Survey: Workers want to take more vacations but are bad at planning time off

As the year gets underway, many of us start to daydream at our desks about vacations we want to take. Although American workers had an average of 22.6 vacation days in 2016 —nearly a full day’s increase from the year prior — around 54% of workers left days unused.

As the year gets underway, many of us start to daydream at our desks about vacations we want to take.

According to Project: Time Off’s new survey of 2,076 U.S. workers, 55% said we intended to use up all of our vacation time. But somewhere in the planning stages, momentum gets lost and vacation days go unused. Project Time: Off previously reported that although workers had an average of 22.6 vacation days in 2016 — nearly a full day’s increase from the year prior— around 54% of workers left days unused.

Survey: Many Americans are poor vacation planners, and it’s costing them

While the vast majority of workers (81%) agree that advanced planning makes it easier to take time off, Americans are split on whether or not to actually take the time to do it, with 51% saying they did not take time to schedule their vacation days. The top three reasons Americans said they let vacation plans fall through were due to uncertainty about work schedules, personal schedules, and difficulty coordinating child care.

You may think that letting a handful of days slip by would not matter, but when you do not make the most of your given vacation days, those lost days add up to tangible monetary benefits left on the table. The average worker forfeited $604 in benefits, Project: Time Off has calculated. In fact, not taking a vacation may be holding you back in your career, as people who take vacations are more likely to get raises.

How to be a better vacation planner

To be better at planning time off, you need to be better at giving advanced notice to your manager about your decision. Forty-three percent of managers said they were sometimes unable to approve vacation requests because employees did not provide enough advanced notice.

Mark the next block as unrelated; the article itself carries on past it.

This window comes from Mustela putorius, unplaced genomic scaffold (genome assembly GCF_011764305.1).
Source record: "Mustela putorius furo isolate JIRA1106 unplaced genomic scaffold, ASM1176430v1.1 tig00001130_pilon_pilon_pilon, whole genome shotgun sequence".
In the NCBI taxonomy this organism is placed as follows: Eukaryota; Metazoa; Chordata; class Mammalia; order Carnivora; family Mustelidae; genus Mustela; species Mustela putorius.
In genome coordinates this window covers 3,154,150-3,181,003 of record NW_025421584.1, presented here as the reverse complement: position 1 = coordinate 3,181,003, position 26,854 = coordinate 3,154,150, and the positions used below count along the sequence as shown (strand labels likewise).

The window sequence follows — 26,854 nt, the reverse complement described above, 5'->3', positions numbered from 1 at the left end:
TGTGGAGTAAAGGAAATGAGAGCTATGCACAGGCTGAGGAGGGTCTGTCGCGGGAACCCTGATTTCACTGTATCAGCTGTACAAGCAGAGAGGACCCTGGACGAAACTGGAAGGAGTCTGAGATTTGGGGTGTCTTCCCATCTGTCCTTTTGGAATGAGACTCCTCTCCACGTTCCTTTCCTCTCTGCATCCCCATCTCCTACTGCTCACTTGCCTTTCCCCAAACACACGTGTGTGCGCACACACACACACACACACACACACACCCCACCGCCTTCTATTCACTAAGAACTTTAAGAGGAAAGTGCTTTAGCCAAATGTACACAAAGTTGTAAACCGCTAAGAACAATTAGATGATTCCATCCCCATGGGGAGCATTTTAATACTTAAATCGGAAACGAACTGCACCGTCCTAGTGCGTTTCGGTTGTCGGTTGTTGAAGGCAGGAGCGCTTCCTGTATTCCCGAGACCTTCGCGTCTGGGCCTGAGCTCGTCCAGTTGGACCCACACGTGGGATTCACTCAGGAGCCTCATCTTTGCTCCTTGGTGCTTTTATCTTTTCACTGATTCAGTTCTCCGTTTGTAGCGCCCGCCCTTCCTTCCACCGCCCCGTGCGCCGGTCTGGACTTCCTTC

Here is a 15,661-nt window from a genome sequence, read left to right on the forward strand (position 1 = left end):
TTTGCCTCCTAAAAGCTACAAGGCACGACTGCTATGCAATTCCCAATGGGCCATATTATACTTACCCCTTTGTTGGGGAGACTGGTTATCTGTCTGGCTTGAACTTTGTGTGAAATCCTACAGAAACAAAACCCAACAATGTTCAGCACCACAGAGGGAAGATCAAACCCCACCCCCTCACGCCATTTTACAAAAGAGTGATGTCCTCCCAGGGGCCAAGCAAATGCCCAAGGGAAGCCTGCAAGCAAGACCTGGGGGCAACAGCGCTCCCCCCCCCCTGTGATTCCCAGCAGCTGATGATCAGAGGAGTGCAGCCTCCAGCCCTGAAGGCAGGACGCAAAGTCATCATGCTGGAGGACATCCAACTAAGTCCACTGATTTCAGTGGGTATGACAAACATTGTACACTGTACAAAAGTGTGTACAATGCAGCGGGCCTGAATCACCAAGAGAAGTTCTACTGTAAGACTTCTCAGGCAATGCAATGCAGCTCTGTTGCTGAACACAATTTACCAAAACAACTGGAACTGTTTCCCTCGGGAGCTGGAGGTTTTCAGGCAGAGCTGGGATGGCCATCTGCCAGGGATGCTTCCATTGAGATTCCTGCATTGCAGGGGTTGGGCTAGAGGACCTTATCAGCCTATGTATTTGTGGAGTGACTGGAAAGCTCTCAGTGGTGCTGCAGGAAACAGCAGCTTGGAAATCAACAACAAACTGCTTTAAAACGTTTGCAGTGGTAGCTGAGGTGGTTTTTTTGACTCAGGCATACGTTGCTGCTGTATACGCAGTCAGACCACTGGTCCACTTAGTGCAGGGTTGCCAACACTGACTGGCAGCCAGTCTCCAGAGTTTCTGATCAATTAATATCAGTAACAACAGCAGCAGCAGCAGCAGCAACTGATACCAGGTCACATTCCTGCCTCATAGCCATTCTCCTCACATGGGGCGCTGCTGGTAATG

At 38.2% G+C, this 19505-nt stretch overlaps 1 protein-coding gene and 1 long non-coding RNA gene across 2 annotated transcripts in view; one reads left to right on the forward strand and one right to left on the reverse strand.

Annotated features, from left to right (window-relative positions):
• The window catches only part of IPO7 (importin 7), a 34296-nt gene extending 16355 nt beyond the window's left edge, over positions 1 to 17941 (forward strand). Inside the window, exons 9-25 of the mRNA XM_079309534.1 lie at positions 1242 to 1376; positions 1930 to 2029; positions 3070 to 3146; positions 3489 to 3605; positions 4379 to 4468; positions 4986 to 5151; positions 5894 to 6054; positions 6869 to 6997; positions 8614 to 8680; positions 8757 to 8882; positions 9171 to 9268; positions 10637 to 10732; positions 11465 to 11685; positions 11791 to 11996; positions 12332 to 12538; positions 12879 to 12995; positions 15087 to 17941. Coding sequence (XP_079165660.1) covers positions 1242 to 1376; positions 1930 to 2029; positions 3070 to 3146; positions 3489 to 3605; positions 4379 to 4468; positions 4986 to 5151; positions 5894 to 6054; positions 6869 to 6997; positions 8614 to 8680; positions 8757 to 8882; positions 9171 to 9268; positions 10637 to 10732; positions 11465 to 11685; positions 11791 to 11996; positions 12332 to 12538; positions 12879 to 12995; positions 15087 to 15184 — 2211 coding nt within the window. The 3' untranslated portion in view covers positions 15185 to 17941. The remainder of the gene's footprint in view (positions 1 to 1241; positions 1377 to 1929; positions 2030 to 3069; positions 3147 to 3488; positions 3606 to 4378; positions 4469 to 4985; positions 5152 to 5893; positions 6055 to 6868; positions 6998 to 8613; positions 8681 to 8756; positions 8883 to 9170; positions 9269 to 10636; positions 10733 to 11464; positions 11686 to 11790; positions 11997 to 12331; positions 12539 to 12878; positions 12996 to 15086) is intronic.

“The earlier you plan your time off, the more time you have to prepare for it,” Katie Denis, chief of research and strategy at Project: Time Off told Ladders. “Getting as much done before you leave and preparing any coworkers who will need to help in your absence can go far in assuaging any vacation guilt. It also helps to be a supportive colleague and help carry the load when others are out of the office.”

The more heads up you give your manager about your vacation plans, the more likely they are to approve them. Once you know you can take a vacation, you can start blocking time on your calendar to properly plan for it.

Work martyrdom has been found to be another reason Americans let vacation days go unused. When you believe you are the only person who can do your job, you feel too stressed and guilty to take time away from the office. If you find yourself feeling guilty about leaving work, take a step back to consider the many documented benefits of personal time off.

When you miss out on vacations, the ultimate loser is yourself. “Vacation does a lot to destress and energize employees, creating a more collegial, fun atmosphere, which will accomplish more for culture than guilt keeping you at the office will ever do,” Denis advised.

Monica Torres|is a reporter for Ladders and can be reached at mtorres@theladders.com.